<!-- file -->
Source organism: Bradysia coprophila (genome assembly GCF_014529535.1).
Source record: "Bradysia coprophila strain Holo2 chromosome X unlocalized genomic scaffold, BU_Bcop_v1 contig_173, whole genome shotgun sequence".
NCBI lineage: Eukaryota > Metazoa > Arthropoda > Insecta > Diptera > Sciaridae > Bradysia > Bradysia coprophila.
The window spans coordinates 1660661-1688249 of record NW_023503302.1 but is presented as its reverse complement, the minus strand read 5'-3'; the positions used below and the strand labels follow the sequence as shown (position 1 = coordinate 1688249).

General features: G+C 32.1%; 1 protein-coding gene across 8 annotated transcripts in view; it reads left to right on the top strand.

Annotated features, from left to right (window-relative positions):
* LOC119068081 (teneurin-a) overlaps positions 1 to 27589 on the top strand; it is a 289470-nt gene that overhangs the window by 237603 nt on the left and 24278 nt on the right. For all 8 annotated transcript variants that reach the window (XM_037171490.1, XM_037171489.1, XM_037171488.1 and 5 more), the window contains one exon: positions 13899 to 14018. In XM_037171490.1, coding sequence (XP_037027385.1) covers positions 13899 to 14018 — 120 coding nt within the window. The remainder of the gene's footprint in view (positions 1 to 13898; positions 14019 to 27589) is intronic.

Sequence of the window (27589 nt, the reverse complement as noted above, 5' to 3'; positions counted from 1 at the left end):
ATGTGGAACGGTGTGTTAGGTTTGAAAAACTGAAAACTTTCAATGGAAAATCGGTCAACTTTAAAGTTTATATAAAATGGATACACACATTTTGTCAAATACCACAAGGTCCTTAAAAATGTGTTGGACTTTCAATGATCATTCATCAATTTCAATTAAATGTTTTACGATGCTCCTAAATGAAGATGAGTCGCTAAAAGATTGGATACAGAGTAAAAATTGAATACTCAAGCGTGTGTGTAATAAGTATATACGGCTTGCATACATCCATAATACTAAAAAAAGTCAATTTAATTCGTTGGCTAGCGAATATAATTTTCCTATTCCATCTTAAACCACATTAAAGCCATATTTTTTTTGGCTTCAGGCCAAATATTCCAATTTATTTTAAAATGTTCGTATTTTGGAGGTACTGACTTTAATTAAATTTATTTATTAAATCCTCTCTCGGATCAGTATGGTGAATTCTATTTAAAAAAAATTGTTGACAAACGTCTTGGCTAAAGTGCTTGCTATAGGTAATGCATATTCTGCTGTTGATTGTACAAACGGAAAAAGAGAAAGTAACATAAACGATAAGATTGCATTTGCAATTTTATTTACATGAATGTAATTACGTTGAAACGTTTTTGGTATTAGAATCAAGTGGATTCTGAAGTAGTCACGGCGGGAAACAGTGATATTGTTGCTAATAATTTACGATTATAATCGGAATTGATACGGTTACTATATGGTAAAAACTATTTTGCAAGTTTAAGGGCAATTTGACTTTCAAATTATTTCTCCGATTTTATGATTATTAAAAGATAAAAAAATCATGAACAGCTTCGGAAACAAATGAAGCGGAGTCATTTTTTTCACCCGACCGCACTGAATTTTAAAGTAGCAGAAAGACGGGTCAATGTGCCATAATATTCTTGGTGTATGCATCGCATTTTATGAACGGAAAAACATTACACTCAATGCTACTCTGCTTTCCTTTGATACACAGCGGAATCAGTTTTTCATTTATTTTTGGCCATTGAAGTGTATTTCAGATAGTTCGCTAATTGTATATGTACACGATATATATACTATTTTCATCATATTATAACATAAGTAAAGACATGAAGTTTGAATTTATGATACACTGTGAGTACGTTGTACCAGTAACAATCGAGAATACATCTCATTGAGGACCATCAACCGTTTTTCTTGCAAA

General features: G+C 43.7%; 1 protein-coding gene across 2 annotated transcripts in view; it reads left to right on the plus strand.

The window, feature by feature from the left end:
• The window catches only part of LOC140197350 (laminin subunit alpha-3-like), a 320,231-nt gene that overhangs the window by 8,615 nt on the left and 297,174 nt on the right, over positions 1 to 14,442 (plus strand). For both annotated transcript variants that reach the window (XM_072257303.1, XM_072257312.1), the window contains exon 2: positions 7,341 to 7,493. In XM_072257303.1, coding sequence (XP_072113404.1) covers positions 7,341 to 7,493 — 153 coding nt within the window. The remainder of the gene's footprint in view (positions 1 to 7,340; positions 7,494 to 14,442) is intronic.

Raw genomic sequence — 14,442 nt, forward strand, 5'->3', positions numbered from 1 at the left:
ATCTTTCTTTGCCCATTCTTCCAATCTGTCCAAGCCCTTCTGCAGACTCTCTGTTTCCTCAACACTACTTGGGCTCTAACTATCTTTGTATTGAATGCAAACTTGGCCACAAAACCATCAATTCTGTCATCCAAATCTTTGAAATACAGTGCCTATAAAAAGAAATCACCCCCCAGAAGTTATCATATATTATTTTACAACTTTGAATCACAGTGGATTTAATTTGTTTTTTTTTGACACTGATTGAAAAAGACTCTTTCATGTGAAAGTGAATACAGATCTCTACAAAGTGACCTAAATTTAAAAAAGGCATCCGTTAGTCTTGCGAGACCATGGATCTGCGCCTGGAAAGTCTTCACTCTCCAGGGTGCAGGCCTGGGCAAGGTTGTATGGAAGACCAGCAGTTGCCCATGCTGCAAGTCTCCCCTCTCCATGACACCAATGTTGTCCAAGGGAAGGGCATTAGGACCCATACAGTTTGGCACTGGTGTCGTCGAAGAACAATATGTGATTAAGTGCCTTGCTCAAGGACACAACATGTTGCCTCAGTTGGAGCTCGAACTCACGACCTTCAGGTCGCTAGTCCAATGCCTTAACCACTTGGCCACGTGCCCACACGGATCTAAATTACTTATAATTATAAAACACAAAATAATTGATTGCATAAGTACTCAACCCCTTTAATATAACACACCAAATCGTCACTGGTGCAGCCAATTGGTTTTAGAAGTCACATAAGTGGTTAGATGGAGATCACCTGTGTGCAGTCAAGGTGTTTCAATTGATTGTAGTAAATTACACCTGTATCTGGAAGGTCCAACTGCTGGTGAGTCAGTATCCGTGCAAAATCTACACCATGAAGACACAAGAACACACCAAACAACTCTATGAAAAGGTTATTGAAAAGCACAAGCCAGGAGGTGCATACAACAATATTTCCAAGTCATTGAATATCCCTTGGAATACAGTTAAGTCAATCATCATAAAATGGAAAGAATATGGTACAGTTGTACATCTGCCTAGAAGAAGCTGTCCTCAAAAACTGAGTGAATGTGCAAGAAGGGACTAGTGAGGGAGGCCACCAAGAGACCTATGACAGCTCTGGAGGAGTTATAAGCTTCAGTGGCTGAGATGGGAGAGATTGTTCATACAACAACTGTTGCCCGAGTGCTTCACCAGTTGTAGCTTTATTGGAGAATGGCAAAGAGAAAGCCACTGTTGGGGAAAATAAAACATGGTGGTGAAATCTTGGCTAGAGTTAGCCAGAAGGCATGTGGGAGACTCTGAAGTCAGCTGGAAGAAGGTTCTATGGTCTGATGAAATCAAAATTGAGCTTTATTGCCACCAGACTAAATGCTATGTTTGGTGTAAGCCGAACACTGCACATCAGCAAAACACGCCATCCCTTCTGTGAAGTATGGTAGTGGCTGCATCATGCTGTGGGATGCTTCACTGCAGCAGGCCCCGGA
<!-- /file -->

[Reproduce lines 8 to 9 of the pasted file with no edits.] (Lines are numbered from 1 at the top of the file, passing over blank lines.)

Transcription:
Sequence of the window (27589 nt, the reverse complement as noted above, 5' to 3'; positions counted from 1 at the left end):
ATGTGGAACGGTGTGTTAGGTTTGAAAAACTGAAAACTTTCAATGGAAAATCGGTCAACTTTAAAGTTTATATAAAATGGATACACACATTTTGTCAAATACCACAAGGTCCTTAAAAATGTGTTGGACTTTCAATGATCATTCATCAATTTCAATTAAATGTTTTACGATGCTCCTAAATGAAGATGAGTCGCTAAAAGATTGGATACAGAGTAAAAATTGAATACTCAAGCGTGTGTGTAATAAGTATATACGGCTTGCATACATCCATAATACTAAAAAAAGTCAATTTAATTCGTTGGCTAGCGAATATAATTTTCCTATTCCATCTTAAACCACATTAAAGCCATATTTTTTTTGGCTTCAGGCCAAATATTCCAATTTATTTTAAAATGTTCGTATTTTGGAGGTACTGACTTTAATTAAATTTATTTATTAAATCCTCTCTCGGATCAGTATGGTGAATTCTATTTAAAAAAAATTGTTGACAAACGTCTTGGCTAAAGTGCTTGCTATAGGTAATGCATATTCTGCTGTTGATTGTACAAACGGAAAAAGAGAAAGTAACATAAACGATAAGATTGCATTTGCAATTTTATTTACATGAATGTAATTACGTTGAAACGTTTTTGGTATTAGAATCAAGTGGATTCTGAAGTAGTCACGGCGGGAAACAGTGATATTGTTGCTAATAATTTACGATTATAATCGGAATTGATACGGTTACTATATGGTAAAAACTATTTTGCAAGTTTAAGGGCAATTTGACTTTCAAATTATTTCTCCGATTTTATGATTATTAAAAGATAAAAAAATCATGAACAGCTTCGGAAACAAATGAAGCGGAGTCATTTTTTTCACCCGACCGCACTGAATTTTAAAGTAGCAGAAAGACGGGTCAATGTGCCATAATATTCTTGGTGTATGCATCGCATTTTATGAACGGAAAAACATTACACTCAATGCTACTCTGCTTTCCTTTGATACACAGCGGAATCAGTTTTTCATTTATTTTTGGCCATTGAAGTGTATTTCAGATAGTTCGCTAATTGTATATGTACACGATATATATACTATTTTCATCATATTATAACATAAGTAAAGACATGAAGTTTGAATTTATGATACACTGTGAGTACGTTGTACCAGTAACAATCGAGAATACATCTCATTGAGGACCATCAACCGTTTTTCTTGCAAA